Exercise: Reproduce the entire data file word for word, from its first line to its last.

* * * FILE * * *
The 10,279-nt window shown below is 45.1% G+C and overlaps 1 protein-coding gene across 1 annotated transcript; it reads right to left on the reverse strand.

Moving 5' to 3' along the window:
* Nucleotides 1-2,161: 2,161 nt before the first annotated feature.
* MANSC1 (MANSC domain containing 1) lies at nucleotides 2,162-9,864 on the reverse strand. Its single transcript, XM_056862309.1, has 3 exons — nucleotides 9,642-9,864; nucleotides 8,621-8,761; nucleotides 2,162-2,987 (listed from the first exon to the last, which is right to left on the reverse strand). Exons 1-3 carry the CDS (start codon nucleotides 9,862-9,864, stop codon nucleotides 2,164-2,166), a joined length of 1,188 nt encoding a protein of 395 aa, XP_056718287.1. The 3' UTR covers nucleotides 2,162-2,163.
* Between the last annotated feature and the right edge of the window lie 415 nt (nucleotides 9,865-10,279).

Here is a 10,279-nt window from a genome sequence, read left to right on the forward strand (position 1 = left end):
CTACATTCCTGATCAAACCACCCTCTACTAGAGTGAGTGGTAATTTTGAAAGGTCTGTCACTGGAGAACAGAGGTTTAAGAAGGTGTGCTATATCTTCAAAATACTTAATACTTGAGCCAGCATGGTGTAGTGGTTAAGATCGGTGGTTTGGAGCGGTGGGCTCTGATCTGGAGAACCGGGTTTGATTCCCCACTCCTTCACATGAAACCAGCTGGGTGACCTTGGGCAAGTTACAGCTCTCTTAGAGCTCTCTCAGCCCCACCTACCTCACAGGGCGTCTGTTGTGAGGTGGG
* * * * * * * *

The 10,279-nt window shown below is 45.1% G+C and overlaps 1 protein-coding gene across 1 annotated transcript; it reads right to left on the reverse strand.

Moving 5' to 3' along the window:
* Nucleotides 1-2,161: 2,161 nt before the first annotated feature.
* MANSC1 (MANSC domain containing 1) lies at nucleotides 2,162-9,864 on the reverse strand. Its single transcript, XM_056862309.1, has 3 exons — nucleotides 9,642-9,864; nucleotides 8,621-8,761; nucleotides 2,162-2,987 (listed from the first exon to the last, which is right to left on the reverse strand). Exons 1-3 carry the CDS (start codon nucleotides 9,862-9,864, stop codon nucleotides 2,164-2,166), a joined length of 1,188 nt encoding a protein of 395 aa, XP_056718287.1. The 3' UTR covers nucleotides 2,162-2,163.
* Between the last annotated feature and the right edge of the window lie 415 nt (nucleotides 9,865-10,279).

Here is a 10,279-nt window from a genome sequence, read left to right on the forward strand (position 1 = left end):
CTACATTCCTGATCAAACCACCCTCTACTAGAGTGAGTGGTAATTTTGAAAGGTCTGTCACTGGAGAACAGAGGTTTAAGAAGGTGTGCTATATCTTCAAAATACTTAATACTTGAGCCAGCATGGTGTAGTGGTTAAGATCGGTGGTTTGGAGCGGTGGGCTCTGATCTGGAGAACCGGGTTTGATTCCCCACTCCTTCACATGAAACCAGCTGGGTGACCTTGGGCAAGTTACAGCTCTCTTAGAGCTCTCTCAGCCCCACCTACCTCACAGGGCGTCTGTTGTGAGGTGGG